But more recently I’ve dug a little deeper and learned how Iran supported the U.S. incursion into Afghanistan in 2001, and how it was Iranian support at the 2001 Bonn Conference of the U.S. working with the Northern Alliance that set us up for our initial success on the ground. And that Iran was cooperating quietly with the U.S. on containing Al Qaeda militants in Afghanistan in those early days. Iran made the additional offer to help with training the Afghan National Army; in fact, in 2001, Iran seemed positioned to cooperate with the U.S. on mutual interests in Afghanistan–and maybe even to take a softened approach to dialogue in general. But, as former diplomat Barnett Rubin has pointed out, the U.S. rejected Iran’s offer, instead favoring a closer alliance (in monetary and military support) with Pakistan and then-president Pervez Musharraf, and in January 2002, naming (in President Bush’s State of the Union Speech) that Iran was part of an “Axis of Evil” that included North Korea and Libya. (This announcement omitted, of course, that key nuclear weapons technology was provided to Libya, North Korea, and Iran by Pakistan.)

In short–it’s been a long and complicated relationship between the U.S. and Iran. Iranians still blame the U.S. for the CIA’s backing of a coup against a democratically-elected prime minister in 1953, which began the iron-fisted reign of Shah Reza Pahlavi–and his regime’s political and religious repression that led to the violent revolution of 1979. As anger toward the Shah and his primary backer, the U.S., boiled over, U.S. diplomats became pawns in what would become the defining event of modern U.S.-Iran relations: the hostage crisis that lasted a grueling 444 days, but fortunately resulted in no U.S. casualties. I’m no fan at all of the Ayatollahs (either Ruhollah Khomeini, who led the revolution and the country until 1989, or Ali Khameini, who succeeded him and remains Supreme Leader of Iran), and it’s impossible to judge fairly actions of the past. But still I wonder: was it a great idea for the U.S. to back Saddam Hussein in his war (and war crimes) against Iran in the 1980s? Or when the U.S. Navy inadvertently shot down an Iranian passenger jet in 1988, killing 290 men, women, and children, was it right for the U.S. never to issue a formal apology?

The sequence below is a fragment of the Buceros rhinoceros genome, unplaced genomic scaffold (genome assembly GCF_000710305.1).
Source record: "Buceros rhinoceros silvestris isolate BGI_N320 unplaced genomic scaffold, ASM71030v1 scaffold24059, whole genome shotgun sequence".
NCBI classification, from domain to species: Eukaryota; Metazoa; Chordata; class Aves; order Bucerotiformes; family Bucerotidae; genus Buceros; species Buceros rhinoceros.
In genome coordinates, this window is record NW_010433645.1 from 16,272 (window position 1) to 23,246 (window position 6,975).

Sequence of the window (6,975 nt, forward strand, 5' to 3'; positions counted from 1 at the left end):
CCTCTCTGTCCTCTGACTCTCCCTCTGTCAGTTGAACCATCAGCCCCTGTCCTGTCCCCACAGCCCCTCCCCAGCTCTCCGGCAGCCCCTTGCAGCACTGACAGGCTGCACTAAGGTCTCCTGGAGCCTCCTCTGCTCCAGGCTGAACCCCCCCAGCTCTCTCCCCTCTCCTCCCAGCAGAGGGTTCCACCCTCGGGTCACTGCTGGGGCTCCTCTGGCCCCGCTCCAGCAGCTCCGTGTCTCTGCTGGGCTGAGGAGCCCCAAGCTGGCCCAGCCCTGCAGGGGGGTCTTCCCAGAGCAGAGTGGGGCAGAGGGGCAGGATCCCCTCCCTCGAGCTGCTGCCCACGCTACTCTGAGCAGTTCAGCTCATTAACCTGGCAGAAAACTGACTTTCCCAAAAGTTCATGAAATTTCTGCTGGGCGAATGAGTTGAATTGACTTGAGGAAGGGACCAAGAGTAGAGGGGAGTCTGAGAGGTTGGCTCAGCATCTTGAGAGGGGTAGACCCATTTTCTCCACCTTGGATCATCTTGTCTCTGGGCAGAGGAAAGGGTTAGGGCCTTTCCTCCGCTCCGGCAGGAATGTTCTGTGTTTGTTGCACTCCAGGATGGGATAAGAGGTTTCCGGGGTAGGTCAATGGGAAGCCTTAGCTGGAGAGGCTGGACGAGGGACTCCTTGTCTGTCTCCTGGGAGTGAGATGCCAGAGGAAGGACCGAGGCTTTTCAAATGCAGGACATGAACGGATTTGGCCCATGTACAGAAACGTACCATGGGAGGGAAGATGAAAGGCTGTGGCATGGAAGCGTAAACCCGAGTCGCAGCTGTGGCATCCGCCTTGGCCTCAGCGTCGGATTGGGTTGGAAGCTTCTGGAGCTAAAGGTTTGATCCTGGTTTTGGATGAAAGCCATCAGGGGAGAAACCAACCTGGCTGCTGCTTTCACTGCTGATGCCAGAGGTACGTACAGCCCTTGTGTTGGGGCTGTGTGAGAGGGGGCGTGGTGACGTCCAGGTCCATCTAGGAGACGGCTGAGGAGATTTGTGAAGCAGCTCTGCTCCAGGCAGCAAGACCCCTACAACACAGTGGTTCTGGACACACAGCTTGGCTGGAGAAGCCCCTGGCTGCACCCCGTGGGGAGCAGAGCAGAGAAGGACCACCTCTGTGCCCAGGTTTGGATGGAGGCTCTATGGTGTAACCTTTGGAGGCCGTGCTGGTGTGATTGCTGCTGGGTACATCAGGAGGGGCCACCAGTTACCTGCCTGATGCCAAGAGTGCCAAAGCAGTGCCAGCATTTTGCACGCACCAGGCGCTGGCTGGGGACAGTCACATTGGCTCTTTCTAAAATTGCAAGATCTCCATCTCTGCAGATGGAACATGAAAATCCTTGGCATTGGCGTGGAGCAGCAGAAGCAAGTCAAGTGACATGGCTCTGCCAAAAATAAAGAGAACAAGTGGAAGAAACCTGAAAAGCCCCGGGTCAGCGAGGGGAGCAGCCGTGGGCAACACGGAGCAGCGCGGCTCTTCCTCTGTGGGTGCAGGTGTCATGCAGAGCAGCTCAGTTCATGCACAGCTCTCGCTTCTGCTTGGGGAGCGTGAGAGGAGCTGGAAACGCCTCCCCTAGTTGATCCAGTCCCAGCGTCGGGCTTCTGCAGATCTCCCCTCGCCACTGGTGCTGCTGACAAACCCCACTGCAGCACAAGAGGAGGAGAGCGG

History doesn’t allow do-overs. But the U.S. can certainly make calculated and wise choices to move toward a better future. We’ve fought wars in Afghanistan and Iraq at the cost of 6,821 U.S. military members and more than a trillion dollars, and it appears that our inability to establish mutual goals with Iran as we pursued those wars cost us some of those lives. Again, no do-overs. But we still have mutual goals in Afghanistan that can be pursued to the benefit of Afghanistan’s people and the region. We have other mutual goals that can be brought to bear as we watch Iraq in the midst of collapse as extremist ISIS forces increasingly control Iraqi and Syrian territory. And Iran may very well hold the key to changing the situation in Syria, where the Assad regime, backed by Iran and Hezbollah fighters, continues to perpetrate atrocities against Syrian civilians while also fighting ISIS.

There is much for the U.S. to discuss with Iran, should we ever re-open the diplomatic dialogue that has been frozen since 1979. Today’s announcement that Iran has eliminated all of its weapons-grade uranium is proof positive that the lion in the room is ready to move forward. Are we?